Digital Epigraphic Recording
Recent advances in computerized drawing equipment and graphics software now make it possible to perform many of the stages of the Chicago House Method using digital technology. In the updated version of the Method, photographic enlargements are still used by the artist to pencil in the essential outlines and details of each scene or text by direct observation of the original. The penciled enlargement, however, rather than being inked in pen, is instead scanned at high resolution, and this image is used as the background for “inking” the sun-and-shadow lines digitally, using a large format drawing tablet. The artistic conventions used for raised and sunk relief, traces, damage, plaster, and other features of the decorated surface remain the same, and the care and skill required of the artist are as great as those required for inking on paper, but the digital drawing gives a greater flexibility in how the “inked” drawing can be manipulated, allows the transfer of the information in multiple scales and formats, and makes any necessary corrections go much more quickly. Collation sheets can be printed directly, avoiding the necessity of using (now hard to find) blueprint paper, and prints of the facsimile drawing in whole or in part can be used for a variety of other field research purposes as well. All digital files are carefully backed up in multiple locations, ensuring the security of the data, which adds an important archival loss-prevention component to the methodology. Then, when the drawing is complete, having undergone the same series of wall checks outlined above, it is already in digital format, and thus ready to be sent directly to the publishers for layout, avoiding the need for costly and technically difficult scanning of inked enlargements. This digital modification of the traditional Chicago House Method is now fully in place, thanks to generous grants from the Women’s Board of the University of Chicago and Dr. Marjorie M. Fisher, which have permitted the purchase of the necessary high-end tablets and computer systems. Digital epigraphic recording promises both to open new possibilities in terms of the accuracy of our recording and the breadth of information that can be captured, and to streamline our documentation process at a time when the need for rapid salvage of the threatened monumental material is increasingly urgent.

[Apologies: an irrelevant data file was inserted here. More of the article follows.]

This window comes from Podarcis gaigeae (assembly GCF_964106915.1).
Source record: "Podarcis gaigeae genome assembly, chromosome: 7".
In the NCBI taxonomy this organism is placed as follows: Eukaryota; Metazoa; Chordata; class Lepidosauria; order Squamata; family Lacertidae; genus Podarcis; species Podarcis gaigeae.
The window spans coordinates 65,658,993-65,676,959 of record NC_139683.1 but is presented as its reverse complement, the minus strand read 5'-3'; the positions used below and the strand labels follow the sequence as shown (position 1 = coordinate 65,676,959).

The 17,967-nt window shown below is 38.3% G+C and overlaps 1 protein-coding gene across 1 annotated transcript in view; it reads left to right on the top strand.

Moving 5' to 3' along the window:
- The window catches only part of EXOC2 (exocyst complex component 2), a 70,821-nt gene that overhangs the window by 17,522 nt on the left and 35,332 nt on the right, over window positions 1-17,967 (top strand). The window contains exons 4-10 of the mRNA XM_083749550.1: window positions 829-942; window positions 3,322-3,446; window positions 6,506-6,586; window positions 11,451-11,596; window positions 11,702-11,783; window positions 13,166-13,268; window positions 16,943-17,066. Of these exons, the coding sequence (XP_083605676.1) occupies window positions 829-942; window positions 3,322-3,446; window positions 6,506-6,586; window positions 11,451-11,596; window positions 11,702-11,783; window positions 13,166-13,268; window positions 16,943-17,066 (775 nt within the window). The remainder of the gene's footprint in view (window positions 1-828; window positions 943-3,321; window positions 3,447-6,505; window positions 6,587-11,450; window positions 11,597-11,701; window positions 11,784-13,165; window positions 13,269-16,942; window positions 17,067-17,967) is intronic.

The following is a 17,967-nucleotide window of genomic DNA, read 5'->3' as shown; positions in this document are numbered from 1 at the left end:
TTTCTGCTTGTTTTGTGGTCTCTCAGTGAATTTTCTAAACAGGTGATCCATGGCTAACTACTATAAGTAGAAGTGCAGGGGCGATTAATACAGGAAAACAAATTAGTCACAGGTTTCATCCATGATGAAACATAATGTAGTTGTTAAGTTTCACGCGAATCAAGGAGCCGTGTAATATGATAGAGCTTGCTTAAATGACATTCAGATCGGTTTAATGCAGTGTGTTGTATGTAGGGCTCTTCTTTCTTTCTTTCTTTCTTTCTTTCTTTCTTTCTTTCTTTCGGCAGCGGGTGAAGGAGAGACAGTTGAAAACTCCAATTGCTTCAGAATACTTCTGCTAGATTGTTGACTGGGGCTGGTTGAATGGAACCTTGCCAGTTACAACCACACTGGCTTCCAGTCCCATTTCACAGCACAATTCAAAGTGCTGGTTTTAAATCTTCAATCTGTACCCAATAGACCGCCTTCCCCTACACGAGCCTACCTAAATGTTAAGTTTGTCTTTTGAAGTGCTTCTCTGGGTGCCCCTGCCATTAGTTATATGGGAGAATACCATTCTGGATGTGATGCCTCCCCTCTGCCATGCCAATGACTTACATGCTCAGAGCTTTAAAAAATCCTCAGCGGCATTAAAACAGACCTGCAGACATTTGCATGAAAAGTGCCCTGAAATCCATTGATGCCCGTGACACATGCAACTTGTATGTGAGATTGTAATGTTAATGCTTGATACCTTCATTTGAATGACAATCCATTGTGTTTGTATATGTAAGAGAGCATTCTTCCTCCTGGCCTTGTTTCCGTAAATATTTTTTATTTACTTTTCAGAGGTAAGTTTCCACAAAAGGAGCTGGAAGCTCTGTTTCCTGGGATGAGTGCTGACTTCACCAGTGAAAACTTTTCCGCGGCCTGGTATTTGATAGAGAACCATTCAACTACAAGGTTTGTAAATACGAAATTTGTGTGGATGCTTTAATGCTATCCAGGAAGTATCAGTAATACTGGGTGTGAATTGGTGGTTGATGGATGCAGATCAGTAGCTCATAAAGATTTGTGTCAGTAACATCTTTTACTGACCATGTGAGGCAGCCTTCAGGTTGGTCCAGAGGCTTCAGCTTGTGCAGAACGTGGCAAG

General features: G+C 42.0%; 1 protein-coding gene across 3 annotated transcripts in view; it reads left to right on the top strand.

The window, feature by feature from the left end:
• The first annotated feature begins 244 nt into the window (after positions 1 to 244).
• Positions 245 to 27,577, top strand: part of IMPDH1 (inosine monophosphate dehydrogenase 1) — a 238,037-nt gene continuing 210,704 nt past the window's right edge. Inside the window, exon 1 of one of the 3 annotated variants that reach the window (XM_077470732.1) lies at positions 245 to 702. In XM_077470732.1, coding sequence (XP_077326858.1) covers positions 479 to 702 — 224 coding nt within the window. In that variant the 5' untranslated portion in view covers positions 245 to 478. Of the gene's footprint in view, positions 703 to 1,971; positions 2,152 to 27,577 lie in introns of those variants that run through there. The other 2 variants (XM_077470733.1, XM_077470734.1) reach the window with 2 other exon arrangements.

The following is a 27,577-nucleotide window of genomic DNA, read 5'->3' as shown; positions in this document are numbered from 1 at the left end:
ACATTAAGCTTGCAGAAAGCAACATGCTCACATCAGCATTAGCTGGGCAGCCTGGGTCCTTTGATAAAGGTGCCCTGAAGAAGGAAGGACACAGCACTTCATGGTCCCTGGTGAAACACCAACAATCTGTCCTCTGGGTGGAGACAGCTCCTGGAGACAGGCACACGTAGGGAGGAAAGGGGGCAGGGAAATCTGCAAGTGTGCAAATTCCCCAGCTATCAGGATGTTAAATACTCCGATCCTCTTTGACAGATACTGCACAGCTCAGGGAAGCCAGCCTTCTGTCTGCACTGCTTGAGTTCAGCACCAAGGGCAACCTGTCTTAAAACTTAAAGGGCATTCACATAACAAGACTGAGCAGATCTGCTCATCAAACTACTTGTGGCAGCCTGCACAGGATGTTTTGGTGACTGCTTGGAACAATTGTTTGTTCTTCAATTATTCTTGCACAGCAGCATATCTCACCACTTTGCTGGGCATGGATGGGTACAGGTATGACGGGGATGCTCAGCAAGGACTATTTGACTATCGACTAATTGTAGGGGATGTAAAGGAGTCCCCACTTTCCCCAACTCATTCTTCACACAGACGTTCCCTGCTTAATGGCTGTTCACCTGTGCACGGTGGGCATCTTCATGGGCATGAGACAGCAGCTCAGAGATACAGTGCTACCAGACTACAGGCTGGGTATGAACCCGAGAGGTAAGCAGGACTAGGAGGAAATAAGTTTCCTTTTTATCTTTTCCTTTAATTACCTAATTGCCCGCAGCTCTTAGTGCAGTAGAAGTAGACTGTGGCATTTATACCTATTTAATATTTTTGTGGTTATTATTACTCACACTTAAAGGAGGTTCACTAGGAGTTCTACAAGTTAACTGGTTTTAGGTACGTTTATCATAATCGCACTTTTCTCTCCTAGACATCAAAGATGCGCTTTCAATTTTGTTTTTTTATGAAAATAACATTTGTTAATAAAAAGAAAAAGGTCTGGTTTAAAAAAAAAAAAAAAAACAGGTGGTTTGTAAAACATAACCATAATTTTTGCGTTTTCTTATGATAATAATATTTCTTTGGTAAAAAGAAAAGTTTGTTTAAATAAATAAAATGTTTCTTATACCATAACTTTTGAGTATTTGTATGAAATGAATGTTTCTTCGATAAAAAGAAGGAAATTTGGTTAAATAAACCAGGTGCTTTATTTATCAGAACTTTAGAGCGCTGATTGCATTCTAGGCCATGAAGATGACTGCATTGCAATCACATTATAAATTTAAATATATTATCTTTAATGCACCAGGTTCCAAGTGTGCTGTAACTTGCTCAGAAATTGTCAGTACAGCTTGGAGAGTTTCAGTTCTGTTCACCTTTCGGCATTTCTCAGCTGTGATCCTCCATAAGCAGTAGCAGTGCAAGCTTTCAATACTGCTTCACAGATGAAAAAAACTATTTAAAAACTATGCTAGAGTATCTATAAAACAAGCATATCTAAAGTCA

A detailed instructional manual for the digital recording techniques now utilized by the Epigraphic Survey, authored by Chicago House staff artist Krisztián Vértes, is now available for free download in both e-book format at https://itunes.apple.com/us/book/digital-epigraphy/id907434023?mt=13&ls=1 and PDF format at https://oi.uchicago.edu/research/publications/misc/digital-epigraphy.